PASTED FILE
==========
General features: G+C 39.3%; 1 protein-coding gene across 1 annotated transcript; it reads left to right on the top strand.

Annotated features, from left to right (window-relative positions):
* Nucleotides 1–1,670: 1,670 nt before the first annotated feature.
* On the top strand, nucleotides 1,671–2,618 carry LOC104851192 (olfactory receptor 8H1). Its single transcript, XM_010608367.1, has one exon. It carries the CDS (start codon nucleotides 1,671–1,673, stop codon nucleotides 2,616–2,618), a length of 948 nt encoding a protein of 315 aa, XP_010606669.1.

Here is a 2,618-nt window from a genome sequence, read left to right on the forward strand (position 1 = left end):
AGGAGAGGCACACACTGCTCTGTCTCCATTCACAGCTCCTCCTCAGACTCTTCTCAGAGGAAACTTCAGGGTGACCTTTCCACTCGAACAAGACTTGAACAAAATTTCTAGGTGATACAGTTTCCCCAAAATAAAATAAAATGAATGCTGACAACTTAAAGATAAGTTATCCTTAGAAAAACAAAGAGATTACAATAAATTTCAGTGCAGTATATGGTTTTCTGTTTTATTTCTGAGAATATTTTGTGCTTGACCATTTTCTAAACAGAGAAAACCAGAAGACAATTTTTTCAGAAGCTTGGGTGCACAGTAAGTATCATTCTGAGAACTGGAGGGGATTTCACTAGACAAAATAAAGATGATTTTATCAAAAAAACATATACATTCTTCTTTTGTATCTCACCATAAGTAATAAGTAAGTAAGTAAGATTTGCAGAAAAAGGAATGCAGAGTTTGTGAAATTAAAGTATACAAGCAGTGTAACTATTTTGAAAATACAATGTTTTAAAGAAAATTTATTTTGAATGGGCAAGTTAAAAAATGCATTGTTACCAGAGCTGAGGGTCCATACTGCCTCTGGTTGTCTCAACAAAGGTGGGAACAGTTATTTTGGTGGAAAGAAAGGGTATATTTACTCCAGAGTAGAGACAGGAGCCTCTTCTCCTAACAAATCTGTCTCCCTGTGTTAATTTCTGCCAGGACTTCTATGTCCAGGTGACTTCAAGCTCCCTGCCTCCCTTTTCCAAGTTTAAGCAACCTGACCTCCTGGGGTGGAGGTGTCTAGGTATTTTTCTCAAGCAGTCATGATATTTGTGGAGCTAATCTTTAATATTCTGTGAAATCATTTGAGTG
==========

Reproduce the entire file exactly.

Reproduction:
General features: G+C 39.3%; 1 protein-coding gene across 1 annotated transcript; it reads left to right on the top strand.

Annotated features, from left to right (window-relative positions):
* Nucleotides 1–1,670: 1,670 nt before the first annotated feature.
* On the top strand, nucleotides 1,671–2,618 carry LOC104851192 (olfactory receptor 8H1). Its single transcript, XM_010608367.1, has one exon. It carries the CDS (start codon nucleotides 1,671–1,673, stop codon nucleotides 2,616–2,618), a length of 948 nt encoding a protein of 315 aa, XP_010606669.1.

Here is a 2,618-nt window from a genome sequence, read left to right on the forward strand (position 1 = left end):
AGGAGAGGCACACACTGCTCTGTCTCCATTCACAGCTCCTCCTCAGACTCTTCTCAGAGGAAACTTCAGGGTGACCTTTCCACTCGAACAAGACTTGAACAAAATTTCTAGGTGATACAGTTTCCCCAAAATAAAATAAAATGAATGCTGACAACTTAAAGATAAGTTATCCTTAGAAAAACAAAGAGATTACAATAAATTTCAGTGCAGTATATGGTTTTCTGTTTTATTTCTGAGAATATTTTGTGCTTGACCATTTTCTAAACAGAGAAAACCAGAAGACAATTTTTTCAGAAGCTTGGGTGCACAGTAAGTATCATTCTGAGAACTGGAGGGGATTTCACTAGACAAAATAAAGATGATTTTATCAAAAAAACATATACATTCTTCTTTTGTATCTCACCATAAGTAATAAGTAAGTAAGTAAGATTTGCAGAAAAAGGAATGCAGAGTTTGTGAAATTAAAGTATACAAGCAGTGTAACTATTTTGAAAATACAATGTTTTAAAGAAAATTTATTTTGAATGGGCAAGTTAAAAAATGCATTGTTACCAGAGCTGAGGGTCCATACTGCCTCTGGTTGTCTCAACAAAGGTGGGAACAGTTATTTTGGTGGAAAGAAAGGGTATATTTACTCCAGAGTAGAGACAGGAGCCTCTTCTCCTAACAAATCTGTCTCCCTGTGTTAATTTCTGCCAGGACTTCTATGTCCAGGTGACTTCAAGCTCCCTGCCTCCCTTTTCCAAGTTTAAGCAACCTGACCTCCTGGGGTGGAGGTGTCTAGGTATTTTTCTCAAGCAGTCATGATATTTGTGGAGCTAATCTTTAATATTCTGTGAAATCATTTGAGTG